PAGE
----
Data disarray is at the heart of the problem. The ability to effectively capture data into a single database is hard to happen. Contact management is also problem. More than 50 percent of organizations use slips of paper, Excel spreadsheets, and personal contact managers (such as Outlook) to manage organizational data; 51 percent were managing more than four repositories of data about the organization's various constituents; and only 7 percent of respondents said that their systems share data easily.

Organizations with Dedicated Technology Staff Fare Better. Organizations with dedicated technology staff were much more satisfied with their systems than those who relied on vendors and out-of-the-box tools. Organizations with four or more technology staff are three times as likely to express satisfaction with their technology experiences, and are also able to compile supporter lists more quickly.

Technology struggles are stunting impact. "Social-change organizations are struggling to master standard and emerging technologies, as well as to manage data silos and ill-suited tools. These challenges, which drain resources away from serving communities and constituents, result in lost time, poor constituent-relationship management, fewer supporters, and missed civic-engagement opportunities. The lack of convenient donation vehicles, combined with fewer supporters and poor tracking of information, means less money coming in the door."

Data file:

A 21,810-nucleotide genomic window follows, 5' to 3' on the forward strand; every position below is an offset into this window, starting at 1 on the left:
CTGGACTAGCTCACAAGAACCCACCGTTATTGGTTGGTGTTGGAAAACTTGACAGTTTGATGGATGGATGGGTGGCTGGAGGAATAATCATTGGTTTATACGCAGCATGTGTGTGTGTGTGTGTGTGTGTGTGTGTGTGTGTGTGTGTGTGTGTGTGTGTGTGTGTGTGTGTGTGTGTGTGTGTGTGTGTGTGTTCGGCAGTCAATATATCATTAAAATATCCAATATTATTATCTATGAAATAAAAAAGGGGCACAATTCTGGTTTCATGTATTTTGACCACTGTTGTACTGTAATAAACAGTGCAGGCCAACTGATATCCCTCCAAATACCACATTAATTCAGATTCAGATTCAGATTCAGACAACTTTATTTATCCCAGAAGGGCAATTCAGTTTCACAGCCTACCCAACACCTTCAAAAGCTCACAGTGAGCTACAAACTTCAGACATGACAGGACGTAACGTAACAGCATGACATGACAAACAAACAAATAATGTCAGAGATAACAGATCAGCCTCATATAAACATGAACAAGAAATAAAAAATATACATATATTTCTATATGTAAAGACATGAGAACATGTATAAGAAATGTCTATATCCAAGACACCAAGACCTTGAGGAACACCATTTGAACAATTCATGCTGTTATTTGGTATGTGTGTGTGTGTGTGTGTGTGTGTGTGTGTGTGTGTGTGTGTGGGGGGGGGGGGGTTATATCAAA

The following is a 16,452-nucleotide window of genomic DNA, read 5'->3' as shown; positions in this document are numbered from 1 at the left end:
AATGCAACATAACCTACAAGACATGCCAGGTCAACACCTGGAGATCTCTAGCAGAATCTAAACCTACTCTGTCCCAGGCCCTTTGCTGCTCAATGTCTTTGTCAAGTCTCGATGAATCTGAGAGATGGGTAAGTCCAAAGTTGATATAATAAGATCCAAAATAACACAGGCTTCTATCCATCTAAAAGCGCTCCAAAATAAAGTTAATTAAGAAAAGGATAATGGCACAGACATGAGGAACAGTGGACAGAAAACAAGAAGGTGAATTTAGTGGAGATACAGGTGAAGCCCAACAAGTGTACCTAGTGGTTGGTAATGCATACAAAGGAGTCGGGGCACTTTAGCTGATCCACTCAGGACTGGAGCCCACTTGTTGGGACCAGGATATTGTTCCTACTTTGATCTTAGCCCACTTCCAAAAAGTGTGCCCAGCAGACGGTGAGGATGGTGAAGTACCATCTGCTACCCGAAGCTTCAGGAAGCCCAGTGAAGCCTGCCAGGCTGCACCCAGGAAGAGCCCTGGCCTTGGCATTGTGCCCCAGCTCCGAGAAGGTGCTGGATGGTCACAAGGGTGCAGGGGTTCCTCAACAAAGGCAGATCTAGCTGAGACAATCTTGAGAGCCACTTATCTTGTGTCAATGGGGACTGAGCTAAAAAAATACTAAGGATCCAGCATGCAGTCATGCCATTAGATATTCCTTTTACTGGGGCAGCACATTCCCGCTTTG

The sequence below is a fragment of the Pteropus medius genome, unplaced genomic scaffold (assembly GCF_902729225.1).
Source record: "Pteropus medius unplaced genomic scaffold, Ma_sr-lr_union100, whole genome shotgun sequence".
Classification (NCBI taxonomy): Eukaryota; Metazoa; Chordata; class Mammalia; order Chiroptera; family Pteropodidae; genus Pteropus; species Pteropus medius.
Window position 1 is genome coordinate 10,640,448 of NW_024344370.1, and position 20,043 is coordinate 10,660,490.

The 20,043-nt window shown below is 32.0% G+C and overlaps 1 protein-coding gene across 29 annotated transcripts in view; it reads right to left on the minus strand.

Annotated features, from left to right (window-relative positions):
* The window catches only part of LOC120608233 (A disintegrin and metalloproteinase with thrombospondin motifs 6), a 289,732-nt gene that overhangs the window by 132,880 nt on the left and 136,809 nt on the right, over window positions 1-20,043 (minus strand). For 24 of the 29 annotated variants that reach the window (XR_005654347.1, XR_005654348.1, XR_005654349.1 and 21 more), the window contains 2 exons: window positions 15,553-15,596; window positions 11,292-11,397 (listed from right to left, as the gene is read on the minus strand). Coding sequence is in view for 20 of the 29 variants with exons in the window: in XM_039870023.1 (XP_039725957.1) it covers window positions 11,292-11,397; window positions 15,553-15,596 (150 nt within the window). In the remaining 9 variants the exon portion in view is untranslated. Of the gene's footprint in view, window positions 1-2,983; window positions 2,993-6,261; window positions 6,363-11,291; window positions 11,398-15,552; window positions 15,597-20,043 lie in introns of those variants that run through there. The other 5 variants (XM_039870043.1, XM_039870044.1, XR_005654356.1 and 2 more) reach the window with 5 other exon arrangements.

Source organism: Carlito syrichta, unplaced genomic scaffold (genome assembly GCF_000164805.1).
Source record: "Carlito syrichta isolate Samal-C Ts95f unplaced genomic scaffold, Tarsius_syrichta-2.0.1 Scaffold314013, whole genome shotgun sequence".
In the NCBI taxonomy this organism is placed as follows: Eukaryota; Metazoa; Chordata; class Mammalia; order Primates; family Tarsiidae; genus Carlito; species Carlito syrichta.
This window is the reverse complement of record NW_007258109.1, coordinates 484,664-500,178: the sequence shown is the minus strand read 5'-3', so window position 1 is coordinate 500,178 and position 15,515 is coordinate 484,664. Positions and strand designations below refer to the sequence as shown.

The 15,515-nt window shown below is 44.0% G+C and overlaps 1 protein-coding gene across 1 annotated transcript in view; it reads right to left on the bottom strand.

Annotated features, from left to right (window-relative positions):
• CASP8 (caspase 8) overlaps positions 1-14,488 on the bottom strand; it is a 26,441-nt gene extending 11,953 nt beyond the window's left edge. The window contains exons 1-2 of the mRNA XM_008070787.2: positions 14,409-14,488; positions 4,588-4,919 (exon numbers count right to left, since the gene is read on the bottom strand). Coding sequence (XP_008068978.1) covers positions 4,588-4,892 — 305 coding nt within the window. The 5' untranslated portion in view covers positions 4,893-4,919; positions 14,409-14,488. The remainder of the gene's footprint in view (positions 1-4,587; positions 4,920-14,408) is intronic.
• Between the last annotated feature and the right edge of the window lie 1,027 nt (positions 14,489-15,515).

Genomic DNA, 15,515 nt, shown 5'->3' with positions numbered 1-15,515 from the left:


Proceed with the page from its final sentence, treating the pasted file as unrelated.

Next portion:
Without a doubt a lot of issues are going on inside these organizations, to which dotOrganize suggests some good recommendations. Here at Wild Apricot, we are very happy to come across this report as it really validates what we have set out to do.  We are continually striving to make it easy for smaller non-profit organizations to use web technology. Wild Apricot is designed for non-technical people and helps non-profit organizations create a website, manage their contact database and handle event registrations. This means they can grow their community faster, save time, increase attendance at events and much more. To read the study in its entirety please visit dotOrganize's web site.

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Lori Halley [Engaging Apricot] Lori Halley [Engaging Apricot]

Posted by Lori Halley [Engaging Apricot]

Published Tuesday, 09 January 2007 at 9:00 AM